He/they will not need any accreditation to sail the ICW or coastal waters of the USA.

Quote:
Also, insurance is a quandary. Is it a legal requirement on the ICW?
No, there is no legal requirement to have insurance, unless he has borrowed money to purchase the boat, in which case the lender usually requires insurance. Liability insurance can usually be purchased for about $100, and that might be a very good idea.

Quote:
Also, what sort of coverage are marinas likely to require to overnight? Would anyone care to suggest a package that will get him to Florida with the fewest worries?
Some marinas might ask for proof of insurance, but for a simple overnight stay, most do not. After 12 trips either up or down the ICW, I've been asked for insurance once. The previous suggestions about Boat/US towing membership are very good. He can become a member of Boat/US for about $150/year, and that will give him free towing and "soft-ungrounding" services all along the way. Be sure he asks for the "unlimited" option. Also, the towing membership is a separate product from actual insurance, which Boat/US also sells. Don't confuse one with the other.

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Any other legal/bureaucratic problems he might encounter?
Others will have to speak to the Homeland Security issues. I don't know what those are.

Compliance with holding tank and waste discharge requirements are sometimes enforced along the ICW, especially in Florida. If by chance he gets boarded by the USCG (rare, but possible), he will need to show compliance with their equipment requirements for recreational boats of that size:

Federal Requirements

Also, if he plans to cruise through draw bridges, it is very helpful if he can speak enough English on a VHF radio to arrange openings. Not a requirement, but helpful.

Please tell your friend that any interaction with government officials while sailing along the ICW is statistically very rare, and he should worry more about bridge heights, tides and shallow spots.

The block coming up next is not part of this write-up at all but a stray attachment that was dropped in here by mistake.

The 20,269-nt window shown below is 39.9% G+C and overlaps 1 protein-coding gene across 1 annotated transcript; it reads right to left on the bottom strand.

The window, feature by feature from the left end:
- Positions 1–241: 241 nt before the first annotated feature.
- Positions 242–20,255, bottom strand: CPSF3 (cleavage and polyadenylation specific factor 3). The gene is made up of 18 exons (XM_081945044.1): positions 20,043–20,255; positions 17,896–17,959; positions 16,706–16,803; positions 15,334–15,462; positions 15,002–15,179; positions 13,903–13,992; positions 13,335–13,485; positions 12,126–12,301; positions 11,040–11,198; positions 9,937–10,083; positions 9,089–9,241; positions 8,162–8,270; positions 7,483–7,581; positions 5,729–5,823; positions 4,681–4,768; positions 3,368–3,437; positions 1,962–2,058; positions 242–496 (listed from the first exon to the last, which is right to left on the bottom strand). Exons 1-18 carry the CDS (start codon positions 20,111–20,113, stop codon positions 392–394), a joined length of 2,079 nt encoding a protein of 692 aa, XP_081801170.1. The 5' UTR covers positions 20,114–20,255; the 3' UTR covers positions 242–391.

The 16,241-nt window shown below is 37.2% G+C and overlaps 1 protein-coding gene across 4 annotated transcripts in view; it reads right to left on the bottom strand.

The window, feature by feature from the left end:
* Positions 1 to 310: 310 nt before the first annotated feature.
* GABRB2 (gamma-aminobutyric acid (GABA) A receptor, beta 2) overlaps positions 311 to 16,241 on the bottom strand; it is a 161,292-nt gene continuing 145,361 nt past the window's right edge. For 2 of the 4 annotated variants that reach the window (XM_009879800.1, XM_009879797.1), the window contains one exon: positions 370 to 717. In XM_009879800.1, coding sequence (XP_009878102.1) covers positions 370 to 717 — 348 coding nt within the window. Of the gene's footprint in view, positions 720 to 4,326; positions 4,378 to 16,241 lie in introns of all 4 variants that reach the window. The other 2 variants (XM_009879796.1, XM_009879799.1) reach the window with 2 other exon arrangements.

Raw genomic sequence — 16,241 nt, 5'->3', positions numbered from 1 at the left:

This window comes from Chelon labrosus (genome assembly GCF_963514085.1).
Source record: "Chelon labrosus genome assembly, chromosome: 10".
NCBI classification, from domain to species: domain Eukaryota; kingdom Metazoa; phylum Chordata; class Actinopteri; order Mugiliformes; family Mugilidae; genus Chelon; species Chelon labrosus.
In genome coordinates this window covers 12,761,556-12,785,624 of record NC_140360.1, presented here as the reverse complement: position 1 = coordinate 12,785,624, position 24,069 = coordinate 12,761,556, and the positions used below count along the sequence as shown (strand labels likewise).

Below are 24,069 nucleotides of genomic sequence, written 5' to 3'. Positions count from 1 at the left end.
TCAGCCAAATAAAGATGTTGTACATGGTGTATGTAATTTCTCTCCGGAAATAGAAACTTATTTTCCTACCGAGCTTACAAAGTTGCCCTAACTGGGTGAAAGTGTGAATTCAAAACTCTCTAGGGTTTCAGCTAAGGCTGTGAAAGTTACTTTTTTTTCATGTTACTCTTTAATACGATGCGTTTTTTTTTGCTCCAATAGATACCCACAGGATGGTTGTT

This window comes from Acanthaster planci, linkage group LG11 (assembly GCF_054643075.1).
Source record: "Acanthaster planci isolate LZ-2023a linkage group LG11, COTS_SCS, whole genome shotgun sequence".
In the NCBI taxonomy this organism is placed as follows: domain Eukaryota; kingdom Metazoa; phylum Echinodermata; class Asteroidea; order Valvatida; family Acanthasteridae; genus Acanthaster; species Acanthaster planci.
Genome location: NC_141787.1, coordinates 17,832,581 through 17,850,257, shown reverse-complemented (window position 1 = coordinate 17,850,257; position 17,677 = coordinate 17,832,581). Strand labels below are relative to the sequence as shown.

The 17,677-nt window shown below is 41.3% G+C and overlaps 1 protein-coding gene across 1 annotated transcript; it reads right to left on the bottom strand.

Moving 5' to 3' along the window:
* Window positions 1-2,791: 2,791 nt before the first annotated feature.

Someone asked how high is the mast? That height will determine how much they can stay inside the ICW. If it's 65' or taller, then they will be forced to spend most of the trip in the ocean, hopping along the coast and returning through inlets to harbors for rest, reprovision or weather delays.
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Old 24-02-2011, 06:13   #10
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Re: A foreigner on the ICW

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Originally Posted by MarkJ View Post
If you question means does he have to clear in with Homeland Security every time the boat moves, then I dont think he has to as its just a sea trial. He doesnt already own the boat.
If he owns it then he must call Homeland Security every time the boat moves.
But I dont know how strictly its enforced.
I'll find out in a year or so.
I helped an Australian fellow move his boat down the intercoastal a few years ago and yes, there is a requirement to notify the authorities when the boat moves. We were able to get permission once to travel from South Carolina to Miami because we were only stopping to sleep. If you stay in one place for a while then you have to notify them of your next move. Easy, just a phone call.
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Old 24-02-2011, 06:31   #11